Web Design Help

+9 Jay Deshaun · December 11, 2016
I have a simple front-end/web-designer question. 
How do you know what image resolutions you should use on a website? 

For an example; I have a portfolio site (I'm currently revamping it) and I don't know what resolution to use for previewing my other sites I worked on. 

Current preview: http://jquonprojects.tk

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+2 Dhruv Singhal · June 24, 2017
can't understand what ur trying to say
+1 Jay Deshaun · June 26, 2017
I'm asking about image resolutions...
The bigger they are the more memory size it is (ex; 1920x800 1.5GB)

I just wanted to know how do you know what image sizes to use on a site for both desktop and mobile designs.
+3 Nicholas Eason · June 28, 2017
Resolution is whatever, just make it look good, and don't over overboard (if that makes sense). i.e. You don't need 4k resolution images for images you plan on making 400 px width. In your case, I guess this is for the "projects" page? In that case, you debatably don't even need images for your projects. An almost solid yellow image doesn't really convey much, and what it does convey isn't the greatest. In that case, you might do better with a nice description of the tool (and a URL to access it) without a picture.

To answer the original question in full (and to not go off on a tangent), use a resolution that doesn't look bad. Scaled up, everything will look bad, but scaled down, it wont. So keep that in mind. There's no sense in using 4k images, for example, because so few people have 4k monitors. If your image takes up the whole window, I'd probably use 1080p. If it's not, decrease as needed, but don't go lower than like 480p.

If by Resolution you meant size on the website (a 1080p image can be set to take up a 400px area, after all), you come to a slightly more complicated area. In that sense, using a % for width will make it easier, but at some point you'll have to adjust all the values depending on certain conditions. This is where you'd use a media query (https://www.w3schools.com/css/css_rwd_mediaqueries.asp).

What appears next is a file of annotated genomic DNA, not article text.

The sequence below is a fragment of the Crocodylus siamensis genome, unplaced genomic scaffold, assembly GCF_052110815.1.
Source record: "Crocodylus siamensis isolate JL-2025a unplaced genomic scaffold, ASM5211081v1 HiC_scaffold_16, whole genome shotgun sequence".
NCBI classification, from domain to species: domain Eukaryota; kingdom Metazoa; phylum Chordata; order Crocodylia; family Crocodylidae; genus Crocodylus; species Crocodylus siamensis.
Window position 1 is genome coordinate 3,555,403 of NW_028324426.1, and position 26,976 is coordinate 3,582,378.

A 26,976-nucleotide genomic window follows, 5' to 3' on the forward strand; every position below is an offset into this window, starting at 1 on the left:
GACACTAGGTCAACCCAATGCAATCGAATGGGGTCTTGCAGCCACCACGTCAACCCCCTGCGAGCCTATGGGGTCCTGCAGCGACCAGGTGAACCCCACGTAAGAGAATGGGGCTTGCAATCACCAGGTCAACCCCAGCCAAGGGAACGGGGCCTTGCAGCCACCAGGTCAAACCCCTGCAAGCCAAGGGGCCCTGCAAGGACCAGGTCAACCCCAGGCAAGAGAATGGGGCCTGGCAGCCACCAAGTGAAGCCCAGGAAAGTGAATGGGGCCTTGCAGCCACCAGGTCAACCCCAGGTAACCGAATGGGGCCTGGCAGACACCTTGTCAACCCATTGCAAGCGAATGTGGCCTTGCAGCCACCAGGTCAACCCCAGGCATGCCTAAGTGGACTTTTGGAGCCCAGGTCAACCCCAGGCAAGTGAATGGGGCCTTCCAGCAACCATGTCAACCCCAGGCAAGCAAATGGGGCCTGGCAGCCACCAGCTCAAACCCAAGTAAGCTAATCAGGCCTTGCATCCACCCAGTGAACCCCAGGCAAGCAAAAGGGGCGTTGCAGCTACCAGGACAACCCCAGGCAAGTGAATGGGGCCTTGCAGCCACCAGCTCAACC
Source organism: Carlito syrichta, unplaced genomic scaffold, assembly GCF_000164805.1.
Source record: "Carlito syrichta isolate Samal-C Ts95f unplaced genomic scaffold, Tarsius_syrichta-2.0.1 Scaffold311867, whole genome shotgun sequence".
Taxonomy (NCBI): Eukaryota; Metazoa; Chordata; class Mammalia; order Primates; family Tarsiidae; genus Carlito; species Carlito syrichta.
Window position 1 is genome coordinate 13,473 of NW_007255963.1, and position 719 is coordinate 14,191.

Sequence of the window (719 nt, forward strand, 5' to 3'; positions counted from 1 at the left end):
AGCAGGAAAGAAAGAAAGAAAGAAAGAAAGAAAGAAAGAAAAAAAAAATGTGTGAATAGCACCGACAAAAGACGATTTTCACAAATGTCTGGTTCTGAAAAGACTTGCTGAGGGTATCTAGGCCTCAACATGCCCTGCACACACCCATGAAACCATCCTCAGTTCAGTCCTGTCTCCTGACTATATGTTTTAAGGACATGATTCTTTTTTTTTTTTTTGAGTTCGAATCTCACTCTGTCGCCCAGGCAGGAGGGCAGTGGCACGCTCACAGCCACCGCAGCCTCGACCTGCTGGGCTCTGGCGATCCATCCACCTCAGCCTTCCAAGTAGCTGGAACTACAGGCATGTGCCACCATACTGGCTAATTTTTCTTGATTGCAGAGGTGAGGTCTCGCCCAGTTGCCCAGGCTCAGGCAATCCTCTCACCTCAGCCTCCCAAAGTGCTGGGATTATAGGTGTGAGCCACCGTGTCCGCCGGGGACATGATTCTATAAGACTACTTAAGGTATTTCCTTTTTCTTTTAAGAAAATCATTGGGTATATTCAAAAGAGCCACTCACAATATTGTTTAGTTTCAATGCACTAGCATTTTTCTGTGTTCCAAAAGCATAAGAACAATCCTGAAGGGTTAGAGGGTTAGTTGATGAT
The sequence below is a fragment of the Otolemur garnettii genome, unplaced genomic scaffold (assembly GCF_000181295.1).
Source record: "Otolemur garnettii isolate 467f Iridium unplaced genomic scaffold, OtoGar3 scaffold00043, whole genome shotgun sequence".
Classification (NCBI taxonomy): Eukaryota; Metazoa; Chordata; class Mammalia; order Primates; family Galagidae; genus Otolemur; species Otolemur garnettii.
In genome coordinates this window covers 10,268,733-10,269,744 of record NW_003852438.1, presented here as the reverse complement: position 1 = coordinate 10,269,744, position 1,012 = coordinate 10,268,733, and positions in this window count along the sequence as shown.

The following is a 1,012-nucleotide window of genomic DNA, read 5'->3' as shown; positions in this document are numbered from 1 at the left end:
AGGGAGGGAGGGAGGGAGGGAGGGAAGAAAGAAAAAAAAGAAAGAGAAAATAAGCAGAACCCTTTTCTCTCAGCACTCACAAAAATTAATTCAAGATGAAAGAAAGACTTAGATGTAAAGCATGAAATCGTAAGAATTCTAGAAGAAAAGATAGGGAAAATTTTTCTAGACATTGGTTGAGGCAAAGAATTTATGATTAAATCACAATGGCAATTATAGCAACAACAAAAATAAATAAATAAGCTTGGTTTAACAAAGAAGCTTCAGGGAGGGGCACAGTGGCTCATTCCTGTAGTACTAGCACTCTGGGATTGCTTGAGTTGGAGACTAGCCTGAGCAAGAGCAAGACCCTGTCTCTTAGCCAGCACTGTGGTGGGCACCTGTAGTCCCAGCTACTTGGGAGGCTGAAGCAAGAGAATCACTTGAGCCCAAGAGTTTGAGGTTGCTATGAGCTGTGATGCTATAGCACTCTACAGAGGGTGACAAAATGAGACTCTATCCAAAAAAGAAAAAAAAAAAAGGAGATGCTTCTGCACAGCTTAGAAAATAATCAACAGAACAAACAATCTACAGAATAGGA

I typed this out and didn't even read your comment below the original post, so I wont delete the previous, but to respond to your comment:

I'm asking about image resolutions...
The bigger they are the more memory size it is (ex; 1920x800 1.5GB)

I just wanted to know how do you know what image sizes to use on a site for both desktop and mobile designs.


Change the image size, not the resolution (using CSS. i.e. width;400px or width:20%). It's a portfolio website, so there's a very low chance it'll get pulled up on mobile (doesn't mean don't design for mobile, but don't let mobile load time hold you back. A 1080p image is only a couple mb's anyways). Ideally, find a middle ground between what you use images for, and what you can use HTML/CSS for (HTML/CSS bloat increases load time, too many images increases load time). For example, on your projects page the TicTacToe image has text on the image. Some load time could probably be saved on the initial load (since the browser has to download the image. Future loads it'll be in the cache, so it'll load quicker than the initial load) by making that text HTML/CSS text instead.
+1 Barik Yusif · June 28, 2017
I 'd suggest you use the smallest possible image you want to have or use on your site and just handle the resolution manually using the 'Height and width' elements.
+2 Dhruv Singhal · June 30, 2017
the best way to do depends upon what that image is means

    if that image is a kind of clipart then make svg of that image using corel draw cause svg will offer like i should say infinite amount of quality and will take barely and data usage

    and if the image is just normal image then apped it's offsetWidth to a php file i mean the url may be 
example.com/image.php?code=1&q= and in javascript you may have
this.src += parseInt(this.offsetWidth);

OR
this.src += parseInt(this.offsetHeight);

and the server will resize the photo and send it to the client

tell me if i understood the question wrong
0 Jay Deshaun · July 4, 2017
Thank you everyone!
@Nicholas Eason
I like your more in-depth answer and will consider it.
I will be using it for my future projects too.
0 Nicholas Eason · July 5, 2017

Thank you everyone!
@Nicholas Eason
I like your more in-depth answer and will consider it.
I will be using it for my future projects too.


No problem. Something else I forgot to mention, try to maintain the aspect ratio of the images, and keep them consistent. For example, let's say you have a 16:9 resolution image. You'd want all of your images to be 16:9, and you should set it to a size that keeps it's aspect ratio. (so for a 720p image, don't make it 400px by 400px, keeping the aspect ratio helps with unnatural stretching).
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